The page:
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Memory (RAM)

Memory (RAM) – RAM is short for ‘Random Access Memory’ and while it may sound enigmatic, RAM is one of the most important elements of computing. It is the super-fast and temporary data storage space that a computer needs to access right now or in the next few moments. 

 

DDR vs SDRAM

DDR (DDR1), DDR2, DDR3, DDR4, and DDR5 are newer variations of the older SDRAM. SDRAM and DDR RAM are memory-integrated circuits used in computers. SDRAM is a generic name for many types of DRAM that synchronizes with the microprocessor’s (CPU) clock speed.

DRAM had an asynchronous interface; it responds as quickly as possible to changes in control inputs. Both SDRAM and DDR RAM have a synchronous interface, so it waits for a clock signal before responding to control inputs and is therefore synchronized with the computer’s system bus.

This allows the memory chip to have a more complex pattern of operation than an asynchronous DRAM. This is also why the speed of SDRAM and DDR RAM is rated in MHz rather than in nanoseconds (ns).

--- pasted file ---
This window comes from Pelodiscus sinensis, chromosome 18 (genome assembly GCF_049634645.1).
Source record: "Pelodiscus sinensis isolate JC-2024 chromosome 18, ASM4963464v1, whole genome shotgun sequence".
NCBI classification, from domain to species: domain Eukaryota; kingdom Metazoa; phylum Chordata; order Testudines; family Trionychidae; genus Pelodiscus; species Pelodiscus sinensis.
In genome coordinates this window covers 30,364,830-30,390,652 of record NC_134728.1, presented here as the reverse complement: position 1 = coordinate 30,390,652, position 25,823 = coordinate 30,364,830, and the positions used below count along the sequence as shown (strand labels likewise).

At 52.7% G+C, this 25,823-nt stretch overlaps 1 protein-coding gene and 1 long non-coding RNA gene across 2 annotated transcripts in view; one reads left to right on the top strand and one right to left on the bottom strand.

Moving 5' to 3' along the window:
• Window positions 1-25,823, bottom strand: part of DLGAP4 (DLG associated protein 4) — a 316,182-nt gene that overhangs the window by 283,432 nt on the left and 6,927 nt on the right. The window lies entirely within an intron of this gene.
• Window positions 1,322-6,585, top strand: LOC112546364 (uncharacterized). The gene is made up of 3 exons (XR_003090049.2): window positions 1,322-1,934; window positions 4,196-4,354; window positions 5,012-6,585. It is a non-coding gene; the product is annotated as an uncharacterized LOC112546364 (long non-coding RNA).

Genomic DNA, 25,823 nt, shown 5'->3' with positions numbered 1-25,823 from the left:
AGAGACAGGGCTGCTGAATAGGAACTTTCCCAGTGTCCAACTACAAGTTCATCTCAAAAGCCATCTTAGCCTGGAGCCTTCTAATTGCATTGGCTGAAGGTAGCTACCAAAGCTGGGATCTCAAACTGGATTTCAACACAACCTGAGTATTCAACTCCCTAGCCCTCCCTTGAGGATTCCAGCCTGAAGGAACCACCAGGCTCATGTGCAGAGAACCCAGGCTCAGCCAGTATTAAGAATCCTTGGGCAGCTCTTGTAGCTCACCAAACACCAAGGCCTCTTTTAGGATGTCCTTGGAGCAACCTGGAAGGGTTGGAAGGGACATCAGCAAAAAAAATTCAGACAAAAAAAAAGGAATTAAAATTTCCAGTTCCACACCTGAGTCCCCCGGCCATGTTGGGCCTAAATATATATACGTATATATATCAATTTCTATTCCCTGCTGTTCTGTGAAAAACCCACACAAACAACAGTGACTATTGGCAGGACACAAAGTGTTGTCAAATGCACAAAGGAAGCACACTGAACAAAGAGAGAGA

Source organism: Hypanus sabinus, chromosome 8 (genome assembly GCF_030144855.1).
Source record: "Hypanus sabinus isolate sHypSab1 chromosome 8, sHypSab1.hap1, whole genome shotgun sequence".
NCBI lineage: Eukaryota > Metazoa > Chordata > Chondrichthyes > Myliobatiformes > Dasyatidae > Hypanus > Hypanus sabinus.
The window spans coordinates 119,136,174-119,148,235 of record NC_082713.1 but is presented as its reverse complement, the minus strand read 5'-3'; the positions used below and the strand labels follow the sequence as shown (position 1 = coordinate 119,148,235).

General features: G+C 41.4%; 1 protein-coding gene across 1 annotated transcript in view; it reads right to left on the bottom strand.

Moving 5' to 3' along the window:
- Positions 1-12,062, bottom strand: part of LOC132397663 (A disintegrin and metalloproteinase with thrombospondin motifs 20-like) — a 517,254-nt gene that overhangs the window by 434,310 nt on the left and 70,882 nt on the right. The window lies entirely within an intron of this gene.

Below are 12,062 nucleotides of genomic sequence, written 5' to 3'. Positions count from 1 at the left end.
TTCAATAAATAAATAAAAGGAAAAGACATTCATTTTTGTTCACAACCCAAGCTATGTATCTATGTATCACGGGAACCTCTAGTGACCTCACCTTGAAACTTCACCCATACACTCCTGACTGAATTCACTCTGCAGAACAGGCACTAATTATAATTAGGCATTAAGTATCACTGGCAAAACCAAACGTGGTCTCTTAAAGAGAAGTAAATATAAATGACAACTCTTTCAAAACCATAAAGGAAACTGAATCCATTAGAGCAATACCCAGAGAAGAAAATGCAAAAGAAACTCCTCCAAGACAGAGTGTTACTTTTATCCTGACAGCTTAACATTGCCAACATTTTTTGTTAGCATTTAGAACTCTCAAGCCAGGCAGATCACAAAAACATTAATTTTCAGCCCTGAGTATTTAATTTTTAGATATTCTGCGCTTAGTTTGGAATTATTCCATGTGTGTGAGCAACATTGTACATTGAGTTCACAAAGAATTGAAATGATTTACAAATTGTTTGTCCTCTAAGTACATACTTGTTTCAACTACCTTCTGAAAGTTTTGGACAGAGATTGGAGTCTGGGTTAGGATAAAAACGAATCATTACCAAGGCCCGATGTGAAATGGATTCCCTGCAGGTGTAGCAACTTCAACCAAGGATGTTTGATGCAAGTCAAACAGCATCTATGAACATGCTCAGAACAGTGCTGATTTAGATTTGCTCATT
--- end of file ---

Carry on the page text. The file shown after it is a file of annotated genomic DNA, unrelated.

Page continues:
SDRAM usually refers to the first generation of synchronous DRAM, so is slower than succeeding generations of DDR because only one word of data is transmitted per clock cycle (single data rate).

The second generation of synchronous DRAM memory chips was DDR (or DDR1).

DDR is short for Double Data Rate. It is a memory that uses both the rising and falling edge of the system clock that has the potential of doubling the speed of the memory. So, the chip reads or writes two words of data per clock cycle. The DDR interface achieves this by reading and writing data on both the rising and falling edges of the clock signal.

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